I also raised the issue of the Priorities Ballot on the Sunday of conference and the fact that the ‘spirit of the rules‘ is that four contemporary motions should be chosen by the trade unions and four separate ones by the CLPs. What happens in practice is that four are chosen by the unions, and because in the ballot the CLPs and the unions vote together, it is often the case that only one or two extra are chosen by the CLPs.

I proposed a ‘revolutionary’ way forward, namely, that the trade unions should choose their four contemporary motions on Sunday morning and that these four would then be removed from the CLP ballot which would take place in the afternoon. This way, the CLPs would have four separate contemporary motions and the ‘spirit of the rules’ would be upheld. It was clear that my ‘extreme’ proposal was too much for them to handle!

Iain McNicol pointed out that a rule change to give effect to my revolutionary proposal was on the agenda of the 2016 conference (from Bury North, Exeter and Blackpool North and Cleveleys CLPs). This will give conference an opportunity to resolve the matter. I pointed out that this will only be the case if the CAC does not rule out the rule change!

Membership and retention
A report was given of the ‘welcome’ events being organised for new members and also of the retention arrangements that are being developed. Our new members are younger, with an average age of 41, a third are under 30 years old and the most common age of a new member is 18. They are more likely to be women. A regional breakdown of membership will be presented to a future NEC. In relation to Registered Supporters the party contacts them to complete registration, at which point one in five are choosing to join as members. This was a very positive note on which to end the NEC.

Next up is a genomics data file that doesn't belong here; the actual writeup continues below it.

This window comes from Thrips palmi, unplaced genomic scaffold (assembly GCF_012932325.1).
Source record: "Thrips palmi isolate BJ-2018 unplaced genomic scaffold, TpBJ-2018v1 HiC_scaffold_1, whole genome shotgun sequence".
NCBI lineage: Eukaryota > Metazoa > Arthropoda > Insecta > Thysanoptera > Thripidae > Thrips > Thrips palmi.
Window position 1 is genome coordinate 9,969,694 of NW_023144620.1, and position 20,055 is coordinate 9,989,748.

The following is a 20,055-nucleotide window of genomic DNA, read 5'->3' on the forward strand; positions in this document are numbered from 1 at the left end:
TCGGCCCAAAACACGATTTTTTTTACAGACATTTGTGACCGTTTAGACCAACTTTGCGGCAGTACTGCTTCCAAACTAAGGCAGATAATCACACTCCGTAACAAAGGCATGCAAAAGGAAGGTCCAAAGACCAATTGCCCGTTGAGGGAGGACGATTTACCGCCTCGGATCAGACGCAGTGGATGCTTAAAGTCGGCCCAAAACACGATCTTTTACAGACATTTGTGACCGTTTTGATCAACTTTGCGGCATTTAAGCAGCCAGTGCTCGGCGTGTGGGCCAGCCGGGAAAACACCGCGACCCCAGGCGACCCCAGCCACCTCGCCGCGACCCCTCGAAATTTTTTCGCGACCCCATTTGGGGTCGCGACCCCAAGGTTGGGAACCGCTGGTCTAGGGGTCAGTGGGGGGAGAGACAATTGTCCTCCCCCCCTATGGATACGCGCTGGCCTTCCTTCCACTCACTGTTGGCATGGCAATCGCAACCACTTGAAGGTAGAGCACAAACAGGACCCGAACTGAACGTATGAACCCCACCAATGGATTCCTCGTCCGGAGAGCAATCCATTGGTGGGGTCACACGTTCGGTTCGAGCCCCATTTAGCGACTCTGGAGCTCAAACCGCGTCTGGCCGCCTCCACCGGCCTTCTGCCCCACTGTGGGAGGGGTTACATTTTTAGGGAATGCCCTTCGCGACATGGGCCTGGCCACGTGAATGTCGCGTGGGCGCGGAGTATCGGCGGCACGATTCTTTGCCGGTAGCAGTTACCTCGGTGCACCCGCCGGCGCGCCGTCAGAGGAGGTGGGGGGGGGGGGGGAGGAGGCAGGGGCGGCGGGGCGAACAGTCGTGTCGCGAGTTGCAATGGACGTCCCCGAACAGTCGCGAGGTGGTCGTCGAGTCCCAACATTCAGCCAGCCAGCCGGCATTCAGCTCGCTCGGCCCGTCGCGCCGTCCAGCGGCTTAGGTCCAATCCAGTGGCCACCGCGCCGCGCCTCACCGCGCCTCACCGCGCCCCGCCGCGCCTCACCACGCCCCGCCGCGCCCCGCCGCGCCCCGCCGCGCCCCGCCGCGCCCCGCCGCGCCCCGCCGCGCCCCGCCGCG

1. swatantra says:

    Good Report Pete, and it ties in with what Ann Black wrote about 2 months ago.
    I like that bit about members not blabbing to the Press at the very first opportunity to do their colleagues in. A bit more loyalty to the Party should be required; and that should apply to supporting official Labour candidates whenever and wherever.

  2. Matty says:

    “In response NEC members stressed the importance of candidates and their teams not criticising other candidates and not using the press to this effect.”
    Tony Blair, John McTernan, John Mann et al please take note

  3. David Pavett says:

    The section on Harriet Harman’s report covering the budget, the welfare bill, military action in Syria and TU legislation mentions reactions by NEC members but does not mention any collective response of the NEC. Can it really be that there was none?

    The same thing goes for the report from the General Secretary and the report in tge NPF.

    An interim report was given on the work of the taskforce investigating the reasons for Labour’s electoral defeat but we are given no idea if its content. Isn’t this something we should know about?